is the third part of a three-part series of articles
intended to provide guidance to the general practitioner
concerning intellectual property issues.
IP GUIDANCE FOR THE GENERAL PRACTITIONER – PART III
3. Advise Your Client About Disclosure
and Use Issues.
There are very serious consequences under the patent laws if a client discloses an invention before getting a patent application on file. In the United States, an inventor has one year after the public disclosure of an invention in which to file a patent application, but in most countries, there is no one-year grace period. Instead, in those foreign countries that are "absolute novelty" jurisdictions, once an invention is publicly disclosed, the invention is in the public domain, and the inventor no longer has the right to file for patent protection.
The issue of what constitutes a public disclosure varies by country. Non-disclosure agreements help but are not necessarily definitive. In the United States, the only exception to the public disclosure rule is "experimental use." For example, if an invention has to be publicly disclosed in order to be tested, or if the disclosure is to someone on the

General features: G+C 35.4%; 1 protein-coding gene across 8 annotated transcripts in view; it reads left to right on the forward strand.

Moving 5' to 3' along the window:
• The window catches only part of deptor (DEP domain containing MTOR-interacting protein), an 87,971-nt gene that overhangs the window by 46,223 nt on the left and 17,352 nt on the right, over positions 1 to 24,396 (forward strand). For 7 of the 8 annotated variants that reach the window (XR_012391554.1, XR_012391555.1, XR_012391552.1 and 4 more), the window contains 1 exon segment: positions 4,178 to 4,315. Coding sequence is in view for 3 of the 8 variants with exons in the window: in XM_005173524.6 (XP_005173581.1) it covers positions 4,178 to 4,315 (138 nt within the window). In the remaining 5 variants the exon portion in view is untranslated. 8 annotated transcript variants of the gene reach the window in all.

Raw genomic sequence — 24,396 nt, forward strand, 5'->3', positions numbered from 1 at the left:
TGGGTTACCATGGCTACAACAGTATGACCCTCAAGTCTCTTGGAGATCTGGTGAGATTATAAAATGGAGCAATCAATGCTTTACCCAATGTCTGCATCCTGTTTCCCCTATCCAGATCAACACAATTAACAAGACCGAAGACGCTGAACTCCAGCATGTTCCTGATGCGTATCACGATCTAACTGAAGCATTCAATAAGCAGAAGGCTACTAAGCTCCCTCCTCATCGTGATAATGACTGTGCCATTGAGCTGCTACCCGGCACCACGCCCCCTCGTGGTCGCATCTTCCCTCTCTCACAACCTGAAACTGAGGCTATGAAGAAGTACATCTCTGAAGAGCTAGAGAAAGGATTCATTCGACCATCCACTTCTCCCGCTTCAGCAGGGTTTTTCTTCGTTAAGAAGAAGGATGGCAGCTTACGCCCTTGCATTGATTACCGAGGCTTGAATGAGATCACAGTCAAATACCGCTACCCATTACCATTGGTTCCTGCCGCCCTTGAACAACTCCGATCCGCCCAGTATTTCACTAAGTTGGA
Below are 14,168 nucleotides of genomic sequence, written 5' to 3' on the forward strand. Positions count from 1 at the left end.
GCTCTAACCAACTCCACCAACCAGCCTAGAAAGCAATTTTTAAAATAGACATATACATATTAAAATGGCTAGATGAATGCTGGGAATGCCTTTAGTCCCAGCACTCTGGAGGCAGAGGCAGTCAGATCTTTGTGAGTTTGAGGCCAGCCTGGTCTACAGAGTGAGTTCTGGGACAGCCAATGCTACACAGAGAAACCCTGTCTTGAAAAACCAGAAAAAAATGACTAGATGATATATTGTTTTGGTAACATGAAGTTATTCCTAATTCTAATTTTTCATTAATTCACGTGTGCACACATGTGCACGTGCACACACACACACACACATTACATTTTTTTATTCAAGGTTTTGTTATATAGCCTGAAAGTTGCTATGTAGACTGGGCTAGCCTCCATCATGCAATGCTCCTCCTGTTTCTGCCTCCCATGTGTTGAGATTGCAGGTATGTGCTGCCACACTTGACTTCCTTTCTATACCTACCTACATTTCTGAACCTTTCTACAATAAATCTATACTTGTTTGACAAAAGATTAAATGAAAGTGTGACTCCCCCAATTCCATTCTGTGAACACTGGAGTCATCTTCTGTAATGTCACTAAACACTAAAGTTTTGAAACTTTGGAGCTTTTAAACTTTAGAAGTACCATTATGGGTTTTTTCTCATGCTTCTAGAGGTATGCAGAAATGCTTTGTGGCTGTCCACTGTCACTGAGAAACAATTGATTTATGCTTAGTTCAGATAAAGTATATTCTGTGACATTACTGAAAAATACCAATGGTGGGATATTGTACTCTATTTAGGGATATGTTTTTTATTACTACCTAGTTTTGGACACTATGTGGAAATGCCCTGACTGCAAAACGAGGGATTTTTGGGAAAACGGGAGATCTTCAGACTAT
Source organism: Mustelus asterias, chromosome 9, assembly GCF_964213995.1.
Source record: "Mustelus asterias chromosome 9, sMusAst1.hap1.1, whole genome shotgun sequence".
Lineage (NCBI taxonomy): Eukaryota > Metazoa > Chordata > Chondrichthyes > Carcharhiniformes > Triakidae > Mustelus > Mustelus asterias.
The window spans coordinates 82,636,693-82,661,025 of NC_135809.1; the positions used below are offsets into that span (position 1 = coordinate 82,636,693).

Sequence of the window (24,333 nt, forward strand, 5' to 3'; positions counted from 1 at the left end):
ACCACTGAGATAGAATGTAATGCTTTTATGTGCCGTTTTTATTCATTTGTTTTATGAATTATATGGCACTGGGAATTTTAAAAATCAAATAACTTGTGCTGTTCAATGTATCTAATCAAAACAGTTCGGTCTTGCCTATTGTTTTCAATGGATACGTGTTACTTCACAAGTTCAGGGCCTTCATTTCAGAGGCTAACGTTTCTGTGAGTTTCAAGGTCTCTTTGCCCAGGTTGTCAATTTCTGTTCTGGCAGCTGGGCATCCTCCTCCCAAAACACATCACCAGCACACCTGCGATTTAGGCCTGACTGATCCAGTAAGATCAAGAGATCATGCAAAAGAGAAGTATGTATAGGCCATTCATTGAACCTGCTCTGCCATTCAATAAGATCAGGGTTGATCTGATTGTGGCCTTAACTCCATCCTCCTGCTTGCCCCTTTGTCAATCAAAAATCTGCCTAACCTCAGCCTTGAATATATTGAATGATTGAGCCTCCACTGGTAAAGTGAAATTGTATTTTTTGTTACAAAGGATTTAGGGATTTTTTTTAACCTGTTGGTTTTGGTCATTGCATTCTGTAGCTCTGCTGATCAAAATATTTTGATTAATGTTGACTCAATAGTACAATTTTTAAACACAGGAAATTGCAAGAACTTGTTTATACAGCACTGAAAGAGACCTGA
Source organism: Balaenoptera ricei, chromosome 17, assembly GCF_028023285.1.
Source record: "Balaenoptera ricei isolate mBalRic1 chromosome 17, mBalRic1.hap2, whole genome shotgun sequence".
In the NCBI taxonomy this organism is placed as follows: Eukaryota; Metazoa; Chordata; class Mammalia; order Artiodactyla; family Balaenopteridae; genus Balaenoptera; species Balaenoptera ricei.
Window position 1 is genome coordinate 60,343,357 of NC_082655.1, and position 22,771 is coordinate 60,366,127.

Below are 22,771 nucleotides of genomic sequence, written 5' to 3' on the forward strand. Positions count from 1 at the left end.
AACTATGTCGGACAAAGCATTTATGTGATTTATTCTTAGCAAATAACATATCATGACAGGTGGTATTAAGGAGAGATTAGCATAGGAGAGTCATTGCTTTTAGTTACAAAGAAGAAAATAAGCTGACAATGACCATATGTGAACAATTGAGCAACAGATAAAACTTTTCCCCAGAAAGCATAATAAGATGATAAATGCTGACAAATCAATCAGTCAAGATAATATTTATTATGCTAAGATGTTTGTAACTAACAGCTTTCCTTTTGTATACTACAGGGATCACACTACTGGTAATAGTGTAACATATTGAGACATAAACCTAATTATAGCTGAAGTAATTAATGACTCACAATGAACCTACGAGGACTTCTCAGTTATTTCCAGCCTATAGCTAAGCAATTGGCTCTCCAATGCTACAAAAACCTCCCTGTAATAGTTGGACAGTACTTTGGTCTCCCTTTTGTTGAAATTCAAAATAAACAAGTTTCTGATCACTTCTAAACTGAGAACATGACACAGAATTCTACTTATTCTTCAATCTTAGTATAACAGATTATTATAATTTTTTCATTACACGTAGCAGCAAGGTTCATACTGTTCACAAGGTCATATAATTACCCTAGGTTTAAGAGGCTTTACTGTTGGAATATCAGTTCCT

research and development team, then the one-year grace period is not triggered. If an invention has been publicly disclosed, patent counsel should be contacted immediately to consider the ramifications of the disclosure and its impact on foreign and U.S. filing deadlines. For more information on public disclosure rules as they pertain to patent law, please click here.
There are similar "disclosure" issues under copyright law. If a copyright registration is not obtained within three months after the first public disclosure of the work, then the copyright owner loses the right to ever recover statutory damages or attorney's fees in the case of infringement. It is critical in the area of copyright law to consult with a knowledgeable attorney so that the timing of the filing with respect to any public disclosure can be controlled to avoid waiver of remedies.
In the area of trademark law, clients must understand that they cannot tie up a trademark without actually using it. In this regard, the mantra in trademark law is, "Use it or lose it." Even after a registration is obtained, the client will not be able to renew the registration if the client is no longer using the mark. If a mark is not used for a period of three years, the law presumes that the mark has been abandoned.